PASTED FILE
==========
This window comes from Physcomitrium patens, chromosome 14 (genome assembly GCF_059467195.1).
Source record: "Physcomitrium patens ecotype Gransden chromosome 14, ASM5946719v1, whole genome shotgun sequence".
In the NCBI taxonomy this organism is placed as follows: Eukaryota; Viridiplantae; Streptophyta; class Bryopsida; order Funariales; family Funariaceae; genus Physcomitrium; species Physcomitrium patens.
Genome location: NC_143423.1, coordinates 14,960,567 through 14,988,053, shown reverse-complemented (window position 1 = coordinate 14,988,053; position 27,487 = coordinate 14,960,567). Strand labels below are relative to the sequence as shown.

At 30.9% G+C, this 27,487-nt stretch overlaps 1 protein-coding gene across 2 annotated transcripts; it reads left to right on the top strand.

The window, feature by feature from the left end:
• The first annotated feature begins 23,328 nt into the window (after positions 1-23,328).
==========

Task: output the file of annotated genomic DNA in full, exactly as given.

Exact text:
This window comes from Physcomitrium patens, chromosome 14 (genome assembly GCF_059467195.1).
Source record: "Physcomitrium patens ecotype Gransden chromosome 14, ASM5946719v1, whole genome shotgun sequence".
In the NCBI taxonomy this organism is placed as follows: Eukaryota; Viridiplantae; Streptophyta; class Bryopsida; order Funariales; family Funariaceae; genus Physcomitrium; species Physcomitrium patens.
Genome location: NC_143423.1, coordinates 14,960,567 through 14,988,053, shown reverse-complemented (window position 1 = coordinate 14,988,053; position 27,487 = coordinate 14,960,567). Strand labels below are relative to the sequence as shown.

At 30.9% G+C, this 27,487-nt stretch overlaps 1 protein-coding gene across 2 annotated transcripts; it reads left to right on the top strand.

The window, feature by feature from the left end:
• The first annotated feature begins 23,328 nt into the window (after positions 1-23,328).